So, airplane friends, thanks for being there.  Thanks for the advice and open ears and head-clearing services.  I know my friends will always be there, whatever far reaches of the earth we get flung to.  With such a widespread smattering of friends, it is fun to realize that I can be at home almost anywhere in the country.  I count myself very lucky to be able to be a part of this community and hope that we are all doing our share to introduce others to this unique atmosphere.

Just had to share and say thanks.

Thursday, August 16, 2012

In Love With the Moment

It strikes me that we as humans fixate on moments, and for good reason.  Moments are more than an event; they are a feeling, an emotion.  As I reflect on the awesome experience I have had through my involvement in aviation, I can't say that I really had a moment where I knew instantly that I wanted to fly.  I do, however, remember snippets of flights like they were yesterday, and I am of the belief that we as a community must help other fall in love with moments.

A few favorites from this year involved the trek to and from Lock Haven, Pennsylvania.  On the way out, my friend Dave in his PA-11 and I in Little Airplane stopped in Knox, Indiana for the night.  We had stopped at Knox on the way back from Lock Haven in 2011 and had had a great stay with couches available and even a shower.  This year, we arrived about 30 minutes prior to sunset (which is a world record for Dave) and tied the airplanes down.  As we each checked in with family members, I sat down on the ramp under Little Airplane's tail and took in one of the more perfect evenings I've ever experienced.  The pavement was pleasantly warm, the remaining rays of sunlight warmed my face, and the view was spectacular.  I can't remember what I said or how long I was there, but this image has been burned into my brain forever.

As far as I can tell, this image should appear in the dictionary next to the word "perfection."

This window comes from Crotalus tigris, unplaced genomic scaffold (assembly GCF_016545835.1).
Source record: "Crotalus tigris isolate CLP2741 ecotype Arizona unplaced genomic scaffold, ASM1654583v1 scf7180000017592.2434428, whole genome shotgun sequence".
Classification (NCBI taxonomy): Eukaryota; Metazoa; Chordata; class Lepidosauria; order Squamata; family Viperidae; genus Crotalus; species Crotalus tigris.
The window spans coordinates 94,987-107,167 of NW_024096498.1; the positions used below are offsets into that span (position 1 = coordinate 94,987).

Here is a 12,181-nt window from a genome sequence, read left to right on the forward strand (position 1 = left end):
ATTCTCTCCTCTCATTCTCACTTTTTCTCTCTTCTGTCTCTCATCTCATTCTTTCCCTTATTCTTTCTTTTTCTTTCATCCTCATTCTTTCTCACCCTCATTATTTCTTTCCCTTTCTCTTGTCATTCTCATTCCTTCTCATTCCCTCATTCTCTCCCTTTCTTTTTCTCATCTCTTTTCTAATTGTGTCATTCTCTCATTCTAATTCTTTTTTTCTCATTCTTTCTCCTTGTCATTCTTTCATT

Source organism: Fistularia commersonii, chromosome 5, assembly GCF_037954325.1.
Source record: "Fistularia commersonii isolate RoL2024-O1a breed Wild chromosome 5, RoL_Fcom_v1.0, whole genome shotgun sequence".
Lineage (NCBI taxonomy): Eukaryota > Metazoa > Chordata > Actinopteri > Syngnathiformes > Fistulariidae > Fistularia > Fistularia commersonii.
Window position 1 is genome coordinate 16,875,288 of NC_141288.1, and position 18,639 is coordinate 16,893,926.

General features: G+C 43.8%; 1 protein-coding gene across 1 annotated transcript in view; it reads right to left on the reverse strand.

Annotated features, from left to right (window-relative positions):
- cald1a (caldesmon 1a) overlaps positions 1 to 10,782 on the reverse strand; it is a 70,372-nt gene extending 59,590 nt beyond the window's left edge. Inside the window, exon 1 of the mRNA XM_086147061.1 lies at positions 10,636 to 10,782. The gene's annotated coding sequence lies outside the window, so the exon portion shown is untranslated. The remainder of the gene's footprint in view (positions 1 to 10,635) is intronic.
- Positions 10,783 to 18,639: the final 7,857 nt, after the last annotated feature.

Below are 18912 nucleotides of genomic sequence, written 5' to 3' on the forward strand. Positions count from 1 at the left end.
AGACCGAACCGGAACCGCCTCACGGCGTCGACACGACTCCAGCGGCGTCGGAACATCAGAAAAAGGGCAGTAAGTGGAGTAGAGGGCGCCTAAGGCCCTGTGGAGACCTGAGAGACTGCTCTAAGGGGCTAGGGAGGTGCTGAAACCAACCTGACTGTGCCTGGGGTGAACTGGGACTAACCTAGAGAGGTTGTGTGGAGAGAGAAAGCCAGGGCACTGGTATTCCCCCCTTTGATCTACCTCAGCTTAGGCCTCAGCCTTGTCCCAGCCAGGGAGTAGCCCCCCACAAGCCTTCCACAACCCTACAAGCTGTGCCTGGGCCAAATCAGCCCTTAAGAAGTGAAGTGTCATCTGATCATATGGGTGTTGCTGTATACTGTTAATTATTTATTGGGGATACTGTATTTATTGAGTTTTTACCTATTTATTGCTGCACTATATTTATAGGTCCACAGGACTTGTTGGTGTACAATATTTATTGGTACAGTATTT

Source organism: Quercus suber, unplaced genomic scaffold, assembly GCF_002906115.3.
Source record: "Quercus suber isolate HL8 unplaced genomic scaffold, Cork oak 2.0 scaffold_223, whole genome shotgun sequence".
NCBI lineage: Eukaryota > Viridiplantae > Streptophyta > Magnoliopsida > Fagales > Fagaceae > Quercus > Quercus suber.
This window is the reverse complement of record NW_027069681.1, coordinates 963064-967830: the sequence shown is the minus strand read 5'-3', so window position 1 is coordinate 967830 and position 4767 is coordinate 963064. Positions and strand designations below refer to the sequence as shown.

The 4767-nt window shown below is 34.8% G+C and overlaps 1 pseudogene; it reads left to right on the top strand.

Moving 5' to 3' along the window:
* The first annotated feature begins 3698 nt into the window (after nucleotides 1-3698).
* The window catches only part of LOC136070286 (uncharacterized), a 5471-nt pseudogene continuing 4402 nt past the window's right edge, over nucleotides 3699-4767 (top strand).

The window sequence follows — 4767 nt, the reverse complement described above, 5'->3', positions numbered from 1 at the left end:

Later in the evening, we took the courtesy van to town and picked up Chinese food to go.  There is nothing quite like picnic tables at an airport with takeout food, a good friend for company, pleasant weather, and only the sound of crickets and the rotating beacon making its rounds.  Absolute heaven.

Another great moment from the Lock Haven trip was on the way back.  We ran out of daylight and picked an airport that can only be described as the best option available.  I am sure it had great facilities but there was no way to utilize them.  With no cab service in town and the nearest restaurant (and restroom) 3 miles away, we got creative and called Domino's (this did not solve the second problem, but that is another story).   Again, we plopped down on the ramp and had our dinner leaning up against tundra tires watching the world go to sleep.  We popped the tents and settled in for the night, departing before the FBO ever actually opened.

These moments are by no means glorious.  In fact, they're sort of crude and rudimentary.  They're not fancy.  But they are things that, to me, epitomize the barnstorming mindset of aviation.  You get up, point the nose in the direction you'd like to go, count to a given number of hours, and then poke around for a fuel stop.  It's delightfully unsophisticated and freeing.  

Essentially, these moments are about finding your place.  For me, it is somewhere in an eternal summer with an airplane that has the little wheel in the back at a grassroots airport as I wander about somewhere.  I suppose if I could accurate convey what I feel I'd be miles ahead but I can only really show you.  So here are a few pictures that make me smile.

This one is special because it shows Little Airplane as a Sun 'n' Fun 2011 Survivor.  

On the way home from SNF11.  Loved the light on the hills.

Flying the first love.  

Love the light.  Love the subject more.

She's got a few injuries left here, but she's surveying her kingdom.

Hanging out while Aaron Tippin flies the Super 18.  It was a tough job.

A sweet gentleman gave me a 4-leaf clover for good luck in the spot landing contest.  Apparently I had already won with Little Airplane by then but it was cute :)

View from a nap

I think it's full!

Feels like living!

First solo in a Pietenpol.  A tremendous privilege!


Show her the pancake, let her get the scent, then proceed to nearest pancake breakfast.  Works every time.

On to the next great adventure.

Who, ME???

A girl can dream.

I feel like the luckiest person in the world every time I look out and see this.